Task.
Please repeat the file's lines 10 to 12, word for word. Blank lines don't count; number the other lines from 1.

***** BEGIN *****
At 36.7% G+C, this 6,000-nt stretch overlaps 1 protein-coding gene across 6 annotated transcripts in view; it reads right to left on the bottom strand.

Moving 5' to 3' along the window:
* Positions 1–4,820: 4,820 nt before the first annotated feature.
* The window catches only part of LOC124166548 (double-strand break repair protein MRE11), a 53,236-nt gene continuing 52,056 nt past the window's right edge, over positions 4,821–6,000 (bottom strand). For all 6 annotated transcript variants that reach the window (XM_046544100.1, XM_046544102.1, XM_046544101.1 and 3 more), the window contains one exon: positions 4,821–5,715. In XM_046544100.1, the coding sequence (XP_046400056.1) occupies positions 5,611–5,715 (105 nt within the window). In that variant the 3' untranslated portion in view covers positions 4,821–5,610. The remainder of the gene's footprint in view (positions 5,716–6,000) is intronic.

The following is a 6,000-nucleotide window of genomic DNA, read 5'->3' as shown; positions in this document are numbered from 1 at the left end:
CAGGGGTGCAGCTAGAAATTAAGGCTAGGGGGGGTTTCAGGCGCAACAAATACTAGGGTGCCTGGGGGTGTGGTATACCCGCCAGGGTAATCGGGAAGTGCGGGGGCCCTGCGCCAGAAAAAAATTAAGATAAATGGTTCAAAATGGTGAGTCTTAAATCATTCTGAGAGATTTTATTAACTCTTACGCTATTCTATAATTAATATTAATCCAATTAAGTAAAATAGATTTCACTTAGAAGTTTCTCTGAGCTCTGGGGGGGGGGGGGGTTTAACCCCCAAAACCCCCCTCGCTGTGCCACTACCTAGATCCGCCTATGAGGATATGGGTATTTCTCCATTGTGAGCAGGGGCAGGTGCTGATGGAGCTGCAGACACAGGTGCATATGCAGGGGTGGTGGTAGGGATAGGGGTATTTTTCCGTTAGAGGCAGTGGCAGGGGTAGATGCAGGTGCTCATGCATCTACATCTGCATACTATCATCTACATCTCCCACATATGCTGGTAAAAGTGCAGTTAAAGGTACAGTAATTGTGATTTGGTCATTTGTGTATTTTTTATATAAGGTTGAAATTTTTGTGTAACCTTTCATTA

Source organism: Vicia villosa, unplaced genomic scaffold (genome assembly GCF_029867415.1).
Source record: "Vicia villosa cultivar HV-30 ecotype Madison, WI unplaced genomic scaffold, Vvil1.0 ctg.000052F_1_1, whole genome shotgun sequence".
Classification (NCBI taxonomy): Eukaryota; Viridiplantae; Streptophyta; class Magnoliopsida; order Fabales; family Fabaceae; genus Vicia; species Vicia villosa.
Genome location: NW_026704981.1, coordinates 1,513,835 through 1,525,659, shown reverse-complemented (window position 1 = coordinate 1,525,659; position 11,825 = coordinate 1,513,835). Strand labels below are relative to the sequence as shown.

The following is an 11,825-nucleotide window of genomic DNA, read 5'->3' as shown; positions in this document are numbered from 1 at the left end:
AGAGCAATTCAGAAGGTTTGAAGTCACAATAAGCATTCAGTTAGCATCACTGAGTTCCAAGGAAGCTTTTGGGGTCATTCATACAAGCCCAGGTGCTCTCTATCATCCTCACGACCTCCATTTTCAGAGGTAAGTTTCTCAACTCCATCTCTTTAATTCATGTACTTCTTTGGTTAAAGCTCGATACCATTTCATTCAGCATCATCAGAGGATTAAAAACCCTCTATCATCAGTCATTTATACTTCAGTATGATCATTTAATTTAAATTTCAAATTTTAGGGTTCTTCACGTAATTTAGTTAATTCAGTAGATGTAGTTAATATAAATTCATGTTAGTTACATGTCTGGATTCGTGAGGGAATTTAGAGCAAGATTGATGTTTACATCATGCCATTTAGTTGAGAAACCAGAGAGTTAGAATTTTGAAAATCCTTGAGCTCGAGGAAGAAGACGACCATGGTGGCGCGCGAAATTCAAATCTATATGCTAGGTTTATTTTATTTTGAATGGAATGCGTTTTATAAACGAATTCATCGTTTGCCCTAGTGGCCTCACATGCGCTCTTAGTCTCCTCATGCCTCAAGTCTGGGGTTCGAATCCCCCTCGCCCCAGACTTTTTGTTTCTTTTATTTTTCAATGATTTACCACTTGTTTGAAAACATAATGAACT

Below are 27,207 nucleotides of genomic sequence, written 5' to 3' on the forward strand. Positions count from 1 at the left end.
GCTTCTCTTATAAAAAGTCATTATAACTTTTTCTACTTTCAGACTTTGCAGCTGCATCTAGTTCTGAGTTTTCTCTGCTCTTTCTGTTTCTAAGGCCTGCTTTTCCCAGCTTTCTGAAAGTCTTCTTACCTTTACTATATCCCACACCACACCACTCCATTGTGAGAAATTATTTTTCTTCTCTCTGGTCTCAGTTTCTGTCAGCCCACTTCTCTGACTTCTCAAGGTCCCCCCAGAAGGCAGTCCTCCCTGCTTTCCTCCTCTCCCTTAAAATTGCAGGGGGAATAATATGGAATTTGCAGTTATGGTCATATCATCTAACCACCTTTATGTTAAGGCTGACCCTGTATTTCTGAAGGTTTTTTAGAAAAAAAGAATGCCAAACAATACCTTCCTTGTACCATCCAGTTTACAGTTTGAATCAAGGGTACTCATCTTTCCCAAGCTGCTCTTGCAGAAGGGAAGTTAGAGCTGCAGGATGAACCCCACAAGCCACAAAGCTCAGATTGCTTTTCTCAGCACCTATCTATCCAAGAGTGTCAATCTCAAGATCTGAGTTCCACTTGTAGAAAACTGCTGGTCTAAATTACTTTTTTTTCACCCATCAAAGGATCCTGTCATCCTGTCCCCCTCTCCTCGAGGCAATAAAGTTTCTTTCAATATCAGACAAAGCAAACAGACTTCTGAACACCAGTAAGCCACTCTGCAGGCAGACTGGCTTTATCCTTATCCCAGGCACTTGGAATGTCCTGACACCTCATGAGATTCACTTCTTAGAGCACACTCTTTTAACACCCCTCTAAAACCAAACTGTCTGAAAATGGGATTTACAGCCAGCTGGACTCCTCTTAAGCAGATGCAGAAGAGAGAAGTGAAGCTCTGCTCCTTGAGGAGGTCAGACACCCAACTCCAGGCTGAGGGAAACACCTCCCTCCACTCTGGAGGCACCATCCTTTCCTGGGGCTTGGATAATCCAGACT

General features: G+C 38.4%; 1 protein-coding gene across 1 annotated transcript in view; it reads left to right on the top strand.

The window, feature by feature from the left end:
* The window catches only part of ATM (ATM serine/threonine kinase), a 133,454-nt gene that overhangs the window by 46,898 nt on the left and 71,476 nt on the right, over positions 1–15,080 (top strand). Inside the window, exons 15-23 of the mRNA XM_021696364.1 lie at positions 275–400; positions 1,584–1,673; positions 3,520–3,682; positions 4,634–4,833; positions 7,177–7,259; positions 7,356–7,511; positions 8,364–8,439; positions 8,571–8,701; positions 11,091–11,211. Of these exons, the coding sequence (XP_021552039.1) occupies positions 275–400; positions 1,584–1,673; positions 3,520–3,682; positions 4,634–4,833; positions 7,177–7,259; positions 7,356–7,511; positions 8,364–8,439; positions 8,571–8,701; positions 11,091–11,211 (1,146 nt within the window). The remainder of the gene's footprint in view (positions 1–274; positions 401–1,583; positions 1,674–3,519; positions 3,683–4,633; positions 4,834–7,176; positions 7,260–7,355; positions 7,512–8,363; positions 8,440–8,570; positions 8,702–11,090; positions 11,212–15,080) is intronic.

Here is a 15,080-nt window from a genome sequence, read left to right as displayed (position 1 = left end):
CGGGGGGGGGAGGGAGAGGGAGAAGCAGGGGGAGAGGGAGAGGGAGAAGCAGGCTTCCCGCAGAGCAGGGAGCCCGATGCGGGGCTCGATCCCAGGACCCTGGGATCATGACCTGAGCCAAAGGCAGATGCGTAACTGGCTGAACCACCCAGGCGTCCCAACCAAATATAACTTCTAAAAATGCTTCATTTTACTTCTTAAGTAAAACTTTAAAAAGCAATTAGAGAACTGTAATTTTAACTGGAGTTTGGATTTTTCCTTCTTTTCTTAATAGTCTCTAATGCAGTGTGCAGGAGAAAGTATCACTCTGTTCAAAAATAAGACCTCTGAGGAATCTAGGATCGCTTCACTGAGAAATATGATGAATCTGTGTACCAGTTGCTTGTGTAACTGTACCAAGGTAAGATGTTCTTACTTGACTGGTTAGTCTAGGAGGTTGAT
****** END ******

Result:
Genome location: NW_026704981.1, coordinates 1,513,835 through 1,525,659, shown reverse-complemented (window position 1 = coordinate 1,525,659; position 11,825 = coordinate 1,513,835). Strand labels below are relative to the sequence as shown.

The following is an 11,825-nucleotide window of genomic DNA, read 5'->3' as shown; positions in this document are numbered from 1 at the left end:
AGAGCAATTCAGAAGGTTTGAAGTCACAATAAGCATTCAGTTAGCATCACTGAGTTCCAAGGAAGCTTTTGGGGTCATTCATACAAGCCCAGGTGCTCTCTATCATCCTCACGACCTCCATTTTCAGAGGTAAGTTTCTCAACTCCATCTCTTTAATTCATGTACTTCTTTGGTTAAAGCTCGATACCATTTCATTCAGCATCATCAGAGGATTAAAAACCCTCTATCATCAGTCATTTATACTTCAGTATGATCATTTAATTTAAATTTCAAATTTTAGGGTTCTTCACGTAATTTAGTTAATTCAGTAGATGTAGTTAATATAAATTCATGTTAGTTACATGTCTGGATTCGTGAGGGAATTTAGAGCAAGATTGATGTTTACATCATGCCATTTAGTTGAGAAACCAGAGAGTTAGAATTTTGAAAATCCTTGAGCTCGAGGAAGAAGACGACCATGGTGGCGCGCGAAATTCAAATCTATATGCTAGGTTTATTTTATTTTGAATGGAATGCGTTTTATAAACGAATTCATCGTTTGCCCTAGTGGCCTCACATGCGCTCTTAGTCTCCTCATGCCTCAAGTCTGGGGTTCGAATCCCCCTCGCCCCAGACTTTTTGTTTCTTTTATTTTTCAATGATTTACCACTTGTTTGAAAACATAATGAACT